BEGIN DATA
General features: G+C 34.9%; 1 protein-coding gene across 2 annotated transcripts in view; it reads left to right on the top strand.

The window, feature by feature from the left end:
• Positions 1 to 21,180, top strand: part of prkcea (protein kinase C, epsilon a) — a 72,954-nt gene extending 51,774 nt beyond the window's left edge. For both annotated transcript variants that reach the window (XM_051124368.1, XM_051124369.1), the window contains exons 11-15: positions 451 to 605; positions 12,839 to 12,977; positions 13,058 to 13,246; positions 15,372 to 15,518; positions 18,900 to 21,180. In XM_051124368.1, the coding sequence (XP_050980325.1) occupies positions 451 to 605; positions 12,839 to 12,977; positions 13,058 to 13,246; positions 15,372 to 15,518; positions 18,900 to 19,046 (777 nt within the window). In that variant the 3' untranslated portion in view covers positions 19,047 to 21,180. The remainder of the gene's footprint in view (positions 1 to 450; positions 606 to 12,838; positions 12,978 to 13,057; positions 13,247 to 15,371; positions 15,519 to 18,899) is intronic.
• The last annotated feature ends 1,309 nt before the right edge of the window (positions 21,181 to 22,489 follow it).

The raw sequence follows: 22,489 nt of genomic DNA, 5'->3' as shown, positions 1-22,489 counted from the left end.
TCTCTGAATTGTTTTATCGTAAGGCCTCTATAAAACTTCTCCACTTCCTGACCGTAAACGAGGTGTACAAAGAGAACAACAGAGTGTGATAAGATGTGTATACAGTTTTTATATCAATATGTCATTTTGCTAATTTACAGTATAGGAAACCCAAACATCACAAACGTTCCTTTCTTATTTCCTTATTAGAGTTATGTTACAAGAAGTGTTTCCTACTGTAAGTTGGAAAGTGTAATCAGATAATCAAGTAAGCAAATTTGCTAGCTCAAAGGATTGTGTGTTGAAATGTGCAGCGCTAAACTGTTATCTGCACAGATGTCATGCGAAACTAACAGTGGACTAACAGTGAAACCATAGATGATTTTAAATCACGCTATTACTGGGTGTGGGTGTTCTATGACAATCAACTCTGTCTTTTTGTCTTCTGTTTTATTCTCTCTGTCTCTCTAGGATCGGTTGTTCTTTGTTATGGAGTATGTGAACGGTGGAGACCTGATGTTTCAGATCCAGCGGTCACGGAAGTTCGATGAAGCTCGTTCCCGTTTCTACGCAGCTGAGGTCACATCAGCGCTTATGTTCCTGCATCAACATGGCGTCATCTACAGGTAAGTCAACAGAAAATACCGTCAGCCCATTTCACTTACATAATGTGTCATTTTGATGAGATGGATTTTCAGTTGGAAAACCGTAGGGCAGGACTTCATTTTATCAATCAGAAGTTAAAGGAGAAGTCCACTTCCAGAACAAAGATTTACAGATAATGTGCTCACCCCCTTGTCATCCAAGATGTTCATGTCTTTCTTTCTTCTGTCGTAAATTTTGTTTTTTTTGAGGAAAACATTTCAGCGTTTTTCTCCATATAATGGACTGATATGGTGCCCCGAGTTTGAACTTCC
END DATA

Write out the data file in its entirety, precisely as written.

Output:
General features: G+C 34.9%; 1 protein-coding gene across 2 annotated transcripts in view; it reads left to right on the top strand.

The window, feature by feature from the left end:
• Positions 1 to 21,180, top strand: part of prkcea (protein kinase C, epsilon a) — a 72,954-nt gene extending 51,774 nt beyond the window's left edge. For both annotated transcript variants that reach the window (XM_051124368.1, XM_051124369.1), the window contains exons 11-15: positions 451 to 605; positions 12,839 to 12,977; positions 13,058 to 13,246; positions 15,372 to 15,518; positions 18,900 to 21,180. In XM_051124368.1, the coding sequence (XP_050980325.1) occupies positions 451 to 605; positions 12,839 to 12,977; positions 13,058 to 13,246; positions 15,372 to 15,518; positions 18,900 to 19,046 (777 nt within the window). In that variant the 3' untranslated portion in view covers positions 19,047 to 21,180. The remainder of the gene's footprint in view (positions 1 to 450; positions 606 to 12,838; positions 12,978 to 13,057; positions 13,247 to 15,371; positions 15,519 to 18,899) is intronic.
• The last annotated feature ends 1,309 nt before the right edge of the window (positions 21,181 to 22,489 follow it).

The raw sequence follows: 22,489 nt of genomic DNA, 5'->3' as shown, positions 1-22,489 counted from the left end.
TCTCTGAATTGTTTTATCGTAAGGCCTCTATAAAACTTCTCCACTTCCTGACCGTAAACGAGGTGTACAAAGAGAACAACAGAGTGTGATAAGATGTGTATACAGTTTTTATATCAATATGTCATTTTGCTAATTTACAGTATAGGAAACCCAAACATCACAAACGTTCCTTTCTTATTTCCTTATTAGAGTTATGTTACAAGAAGTGTTTCCTACTGTAAGTTGGAAAGTGTAATCAGATAATCAAGTAAGCAAATTTGCTAGCTCAAAGGATTGTGTGTTGAAATGTGCAGCGCTAAACTGTTATCTGCACAGATGTCATGCGAAACTAACAGTGGACTAACAGTGAAACCATAGATGATTTTAAATCACGCTATTACTGGGTGTGGGTGTTCTATGACAATCAACTCTGTCTTTTTGTCTTCTGTTTTATTCTCTCTGTCTCTCTAGGATCGGTTGTTCTTTGTTATGGAGTATGTGAACGGTGGAGACCTGATGTTTCAGATCCAGCGGTCACGGAAGTTCGATGAAGCTCGTTCCCGTTTCTACGCAGCTGAGGTCACATCAGCGCTTATGTTCCTGCATCAACATGGCGTCATCTACAGGTAAGTCAACAGAAAATACCGTCAGCCCATTTCACTTACATAATGTGTCATTTTGATGAGATGGATTTTCAGTTGGAAAACCGTAGGGCAGGACTTCATTTTATCAATCAGAAGTTAAAGGAGAAGTCCACTTCCAGAACAAAGATTTACAGATAATGTGCTCACCCCCTTGTCATCCAAGATGTTCATGTCTTTCTTTCTTCTGTCGTAAATTTTGTTTTTTTTGAGGAAAACATTTCAGCGTTTTTCTCCATATAATGGACTGATATGGTGCCCCGAGTTTGAACTTCC